Fashion photographer Saul Endara is denouncing the use of an Ecuadorian image by the European fashion label, Loewe. Endara claims that the image which appears on two products in Loewe’s spring collection is almost identical to one produced by Otavalo weavers in northern Ecuador.
The image is a rear view of two women wearing white indigenous braids and pony tails, wearing white hats. Endara says the same art appears on tapestries, ponchos and bags sold in Otavalo and rightly belongs to the culture which produced it.
Designer Miguel Moyano supports Endara’s claim. “This is an appropriation of intellectual rights. Loewe’s is taking iconography that belongs to an indigenous culture and using it for commercial purposes,” he says.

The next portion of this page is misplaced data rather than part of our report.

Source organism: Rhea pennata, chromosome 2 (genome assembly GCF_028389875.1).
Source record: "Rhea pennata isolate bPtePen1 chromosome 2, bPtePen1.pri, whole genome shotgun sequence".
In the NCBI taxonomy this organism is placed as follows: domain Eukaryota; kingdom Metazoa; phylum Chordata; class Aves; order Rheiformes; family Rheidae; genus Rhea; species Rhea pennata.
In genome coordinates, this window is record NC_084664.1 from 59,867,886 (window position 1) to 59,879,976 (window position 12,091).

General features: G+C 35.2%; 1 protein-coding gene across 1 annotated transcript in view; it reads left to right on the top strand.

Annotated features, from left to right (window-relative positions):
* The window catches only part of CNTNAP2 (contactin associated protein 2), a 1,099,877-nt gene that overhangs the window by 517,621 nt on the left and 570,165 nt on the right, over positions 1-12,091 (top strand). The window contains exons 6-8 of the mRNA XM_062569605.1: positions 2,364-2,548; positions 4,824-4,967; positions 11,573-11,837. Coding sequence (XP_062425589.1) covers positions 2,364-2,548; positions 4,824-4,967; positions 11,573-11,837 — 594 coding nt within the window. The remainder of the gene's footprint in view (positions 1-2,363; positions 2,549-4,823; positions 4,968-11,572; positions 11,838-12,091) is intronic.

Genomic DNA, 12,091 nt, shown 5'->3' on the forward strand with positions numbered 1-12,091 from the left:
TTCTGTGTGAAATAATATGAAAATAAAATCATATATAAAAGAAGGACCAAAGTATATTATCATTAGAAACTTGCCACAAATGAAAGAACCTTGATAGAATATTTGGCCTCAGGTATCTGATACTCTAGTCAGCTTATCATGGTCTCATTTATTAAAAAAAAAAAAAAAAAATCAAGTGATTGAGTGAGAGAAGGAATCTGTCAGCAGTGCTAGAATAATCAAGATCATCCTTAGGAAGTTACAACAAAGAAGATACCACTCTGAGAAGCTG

Moyano sees another problem: “The people from the cultures where the images are taken receive no economic benefit from the use of the art. These ethnic groups have been, in general, oppressed and exploited by hegemonic groups.”
This is not the first case of “cultural appropriation” by the fashion industry.
In 2015, French designer Isabel Marant launched a line of clothing using indigenous Mexican images. A Mexican state filed a complaint and the designer apologized and acknowledged that the source of inspiration for these dresses was a community near Oaxaca.